Hannah Dübgen A Contemporary Writer With a Global Perspective
She is interested in social matters, in life in our networked world – and in topical political issues. Precise observation and a rhythmically meticulous language are characteristics of Hannah Dübgen’s prose. This multifaceted writer has also written successful librettos and theatre plays.
“I regard literature as a process of precise observation, as a way of approaching reality through language,” says Hannah Dübgen. The language she has chosen for her observations is clear and precise, with recurrent flashes of British humour. The author was born in Dusseldorf in 1977 and spent five years in Oxford studying literature and philosophy, then one year in Paris where she became intensely involved in the theatre scene. With this outsider’s viewpoint – from which she also scrutinises the German language – she chooses her words deliberately and perceptively.
Her phrasing is resonant, musical, structured, rhythmical; and the basis for this is her musicology studies in Berlin. After her apprenticeship years, Hannah Dübgen was drawn to the capital city mainly because, as a writer with language as her tool, she specifically wants to take part in a lively exchange. And in her eyes, Berlin was the only possible place for that, indeed she considers it to be a very particular place in Germany: international and open-minded. She is attracted by all that is global. Although she speaks quite fast, she always formulates clearly. Her statements all hit the mark, and it is immediately noticeable that the woman speaking certainly likes to think, and has given a lot of thought to things.
Social AspectsHannah Dübgen is an altogether contemporary author interested in social matters and current ways of life in our networked world. She is also interested in controversial political issues: she placed the Palestine/Israel conflict zone to the fore in her first novel Strom, published in 2013. “My attitude when writing is that I want to look at this or that particular country, this or that interpersonal or social conflict. I want to observe and understand it, smell and taste it.” In doing this she raises questions of considerable urgency, in her view: “Do the people on the other side have the same fear? Can it be that (the Palestinians) are just not able to get away from there as easily as the Israelis?” Hannah Dübgen, whose Jewish first name is pure chance, experienced some aspects of life in that divided region during a sojourn in Israel. In fact she wrote the first, Israel-chapter of Strom in the Artists Residence Herzliya near Tel Aviv.
Hannah Dübgen’s first novel intertwines the fates of four protagonists, who come from different cultures, live in different time zones, seem remote from one another and yet have things in common. The novel’s maxim: “Near or far no longer exist, only near or alien.” What is distant is not necessarily alien. Common knowledge can be shared on the Internet, but experiences have to be made personally. Each figure in the novel has his or her part to play, like in a string quartet. Practised as she is in music, this musical form readily suggested itself to her: laying out four narrative strands, pursuing and aligning them, and finally bringing them together to form a melodious work is a task this author skilfully accomplishes.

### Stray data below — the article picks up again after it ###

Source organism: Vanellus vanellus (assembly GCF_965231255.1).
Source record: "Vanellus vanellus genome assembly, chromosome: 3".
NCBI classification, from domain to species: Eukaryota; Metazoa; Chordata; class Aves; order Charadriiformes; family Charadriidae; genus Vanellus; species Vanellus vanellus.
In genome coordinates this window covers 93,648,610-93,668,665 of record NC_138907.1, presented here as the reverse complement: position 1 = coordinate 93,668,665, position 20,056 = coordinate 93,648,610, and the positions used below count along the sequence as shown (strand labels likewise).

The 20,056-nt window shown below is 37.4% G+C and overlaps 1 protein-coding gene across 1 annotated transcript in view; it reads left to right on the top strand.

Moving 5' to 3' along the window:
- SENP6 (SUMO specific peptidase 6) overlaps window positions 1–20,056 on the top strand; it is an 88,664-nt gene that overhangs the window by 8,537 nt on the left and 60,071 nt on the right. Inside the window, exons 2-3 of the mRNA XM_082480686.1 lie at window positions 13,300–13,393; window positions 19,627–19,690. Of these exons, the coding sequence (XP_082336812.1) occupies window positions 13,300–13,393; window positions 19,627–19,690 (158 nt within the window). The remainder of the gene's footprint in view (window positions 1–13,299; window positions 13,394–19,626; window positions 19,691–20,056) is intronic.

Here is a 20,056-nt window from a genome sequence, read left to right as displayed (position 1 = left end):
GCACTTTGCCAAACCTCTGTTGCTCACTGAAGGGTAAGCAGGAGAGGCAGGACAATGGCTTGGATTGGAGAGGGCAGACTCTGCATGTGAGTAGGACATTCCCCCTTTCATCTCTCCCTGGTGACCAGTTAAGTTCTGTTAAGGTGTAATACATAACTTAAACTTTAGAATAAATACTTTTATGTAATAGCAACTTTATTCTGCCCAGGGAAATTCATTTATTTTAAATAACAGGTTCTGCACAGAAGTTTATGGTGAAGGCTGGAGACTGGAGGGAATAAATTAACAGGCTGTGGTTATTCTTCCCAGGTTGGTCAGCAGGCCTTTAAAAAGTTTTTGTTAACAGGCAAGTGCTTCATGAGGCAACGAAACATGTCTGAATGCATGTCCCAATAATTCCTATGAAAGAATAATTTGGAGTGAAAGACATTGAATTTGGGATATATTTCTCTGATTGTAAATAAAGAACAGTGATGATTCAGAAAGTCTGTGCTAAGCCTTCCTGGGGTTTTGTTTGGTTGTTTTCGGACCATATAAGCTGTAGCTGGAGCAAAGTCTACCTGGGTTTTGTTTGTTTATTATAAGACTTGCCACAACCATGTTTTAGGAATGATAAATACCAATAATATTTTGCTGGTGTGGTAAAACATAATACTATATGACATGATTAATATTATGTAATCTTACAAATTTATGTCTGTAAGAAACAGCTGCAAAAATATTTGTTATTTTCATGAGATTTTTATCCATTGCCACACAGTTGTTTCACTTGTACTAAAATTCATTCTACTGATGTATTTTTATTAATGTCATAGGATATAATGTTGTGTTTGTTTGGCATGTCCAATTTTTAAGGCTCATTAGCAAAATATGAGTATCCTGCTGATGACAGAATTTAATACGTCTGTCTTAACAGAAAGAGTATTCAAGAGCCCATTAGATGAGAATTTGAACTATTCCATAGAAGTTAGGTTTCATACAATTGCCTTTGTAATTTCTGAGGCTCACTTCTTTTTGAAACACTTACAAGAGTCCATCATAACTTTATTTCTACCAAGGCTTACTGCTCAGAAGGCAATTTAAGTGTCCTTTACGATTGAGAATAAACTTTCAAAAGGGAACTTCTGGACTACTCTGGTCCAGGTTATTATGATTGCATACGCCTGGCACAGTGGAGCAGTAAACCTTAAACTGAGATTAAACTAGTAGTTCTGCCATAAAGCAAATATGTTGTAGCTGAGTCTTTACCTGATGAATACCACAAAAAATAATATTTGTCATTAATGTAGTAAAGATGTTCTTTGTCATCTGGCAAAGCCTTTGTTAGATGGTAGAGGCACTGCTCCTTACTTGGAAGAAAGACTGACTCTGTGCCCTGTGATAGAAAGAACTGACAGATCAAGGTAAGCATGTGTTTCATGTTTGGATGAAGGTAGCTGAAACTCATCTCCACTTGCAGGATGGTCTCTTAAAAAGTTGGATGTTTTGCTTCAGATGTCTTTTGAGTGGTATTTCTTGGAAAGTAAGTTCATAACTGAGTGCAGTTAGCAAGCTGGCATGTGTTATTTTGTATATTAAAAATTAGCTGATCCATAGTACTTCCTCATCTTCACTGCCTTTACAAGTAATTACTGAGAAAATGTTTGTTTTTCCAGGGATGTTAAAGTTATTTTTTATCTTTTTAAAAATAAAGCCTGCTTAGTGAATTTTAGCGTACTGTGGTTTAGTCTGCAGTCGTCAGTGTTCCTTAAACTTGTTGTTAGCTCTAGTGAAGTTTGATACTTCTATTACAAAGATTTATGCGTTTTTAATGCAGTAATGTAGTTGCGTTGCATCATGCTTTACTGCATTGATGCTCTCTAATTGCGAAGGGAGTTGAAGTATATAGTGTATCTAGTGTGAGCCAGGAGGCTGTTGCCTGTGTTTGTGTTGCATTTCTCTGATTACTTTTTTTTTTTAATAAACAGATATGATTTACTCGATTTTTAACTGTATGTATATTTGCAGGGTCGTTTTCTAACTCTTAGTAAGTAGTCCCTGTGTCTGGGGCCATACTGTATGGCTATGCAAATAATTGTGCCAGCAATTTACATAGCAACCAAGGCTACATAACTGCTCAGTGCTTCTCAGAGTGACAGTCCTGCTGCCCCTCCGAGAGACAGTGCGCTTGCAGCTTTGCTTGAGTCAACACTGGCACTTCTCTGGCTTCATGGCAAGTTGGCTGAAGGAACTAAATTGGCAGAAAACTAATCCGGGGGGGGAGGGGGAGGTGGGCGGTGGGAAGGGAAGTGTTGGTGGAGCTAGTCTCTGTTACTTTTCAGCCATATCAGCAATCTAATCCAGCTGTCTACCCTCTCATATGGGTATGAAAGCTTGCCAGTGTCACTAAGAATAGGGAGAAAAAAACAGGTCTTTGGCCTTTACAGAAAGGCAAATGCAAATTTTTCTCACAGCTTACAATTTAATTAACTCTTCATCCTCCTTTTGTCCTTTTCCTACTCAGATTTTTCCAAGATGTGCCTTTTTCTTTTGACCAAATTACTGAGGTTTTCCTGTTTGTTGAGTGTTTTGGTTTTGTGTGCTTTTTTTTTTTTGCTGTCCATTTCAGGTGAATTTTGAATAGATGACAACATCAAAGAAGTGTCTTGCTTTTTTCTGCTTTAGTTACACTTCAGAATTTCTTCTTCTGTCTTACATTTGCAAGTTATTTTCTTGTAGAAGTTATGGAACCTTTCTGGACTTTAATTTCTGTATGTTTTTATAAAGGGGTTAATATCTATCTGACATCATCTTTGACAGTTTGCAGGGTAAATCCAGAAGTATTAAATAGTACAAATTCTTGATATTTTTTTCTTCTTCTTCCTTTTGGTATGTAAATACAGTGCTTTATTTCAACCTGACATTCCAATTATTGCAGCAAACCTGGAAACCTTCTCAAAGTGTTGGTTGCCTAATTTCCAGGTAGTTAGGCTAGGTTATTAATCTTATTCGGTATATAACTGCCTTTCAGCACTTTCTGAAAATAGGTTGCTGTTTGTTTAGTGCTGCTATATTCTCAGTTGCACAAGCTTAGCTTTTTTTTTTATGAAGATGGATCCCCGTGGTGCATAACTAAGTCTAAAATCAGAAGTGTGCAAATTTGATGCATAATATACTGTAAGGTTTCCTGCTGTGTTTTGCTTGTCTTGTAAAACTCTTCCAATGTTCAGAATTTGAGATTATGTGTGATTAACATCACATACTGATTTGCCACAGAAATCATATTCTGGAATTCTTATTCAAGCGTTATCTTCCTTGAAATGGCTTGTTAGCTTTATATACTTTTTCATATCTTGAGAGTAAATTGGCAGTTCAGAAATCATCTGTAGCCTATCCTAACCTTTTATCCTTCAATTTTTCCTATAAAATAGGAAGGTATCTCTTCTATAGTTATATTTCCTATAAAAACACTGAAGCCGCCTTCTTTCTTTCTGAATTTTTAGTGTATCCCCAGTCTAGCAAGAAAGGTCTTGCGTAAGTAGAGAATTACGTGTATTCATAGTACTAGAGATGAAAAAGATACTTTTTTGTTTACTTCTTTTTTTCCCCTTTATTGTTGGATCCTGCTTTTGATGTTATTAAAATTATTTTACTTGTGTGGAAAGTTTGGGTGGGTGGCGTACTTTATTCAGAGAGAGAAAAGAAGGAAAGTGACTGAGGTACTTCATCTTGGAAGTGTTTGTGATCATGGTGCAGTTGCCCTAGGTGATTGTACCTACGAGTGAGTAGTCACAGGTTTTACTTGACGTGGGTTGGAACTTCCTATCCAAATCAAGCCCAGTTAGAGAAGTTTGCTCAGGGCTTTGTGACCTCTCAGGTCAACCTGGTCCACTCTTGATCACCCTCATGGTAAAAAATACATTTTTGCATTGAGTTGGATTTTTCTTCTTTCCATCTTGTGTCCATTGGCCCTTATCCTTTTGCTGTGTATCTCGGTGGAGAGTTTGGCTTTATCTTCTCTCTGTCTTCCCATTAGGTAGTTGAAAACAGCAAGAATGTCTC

In demand as a librettistThe world of music is a realm in which Hannah Dübgen also feels quite at home. She has already written librettos for three full-length operas and is in demand as a librettist. She has inspired renowned artists like the Japanese composer Toshio Hosokawa and the German choreographer Sasha Waltz, who created a dance opera based on her reworking of a Japanese Noh play. Composers like Moritz Eggert and Jörn Arnecke have transposed her texts into music. For Arnecke’s opera Kyros, Hannah Dübgen imagined the social theme of climate change in the 23rd century. The spectral language she created especially for this received great praise from the critics.
Since she was a student Hannah Dübgen has worked as a free-lance dramaturge for various theatres – and meantime also as a dramatist. Her first theatre play, Gegenlicht, garnered attention immediately. In 2008 she was nominated for the Klagenfurt Theatre’s Dramatist Prize. Just five years later, in 2013, Austria again played an important role in the author’s career – during the competition for the Ingeborg Bachmann Prize she presented her text Schattenlider. Although the experts on the jury were not convinced, this eloquent woman of the theatre cast a spell over the audience with her reading of a story about a child born with empty eye sockets.
Twice in 2013 Hannah Dübgen was again introduced to a larger public: she was nominated for the Klaus Michael Kühne Prize for debut novelists; and in autumn she was awarded the Literature Prize of her hometown of Dusseldorf for her novel Strom: “Hannah Dübgen writes movingly and with considerable force about the ‘stream’ (Strom) that is our era.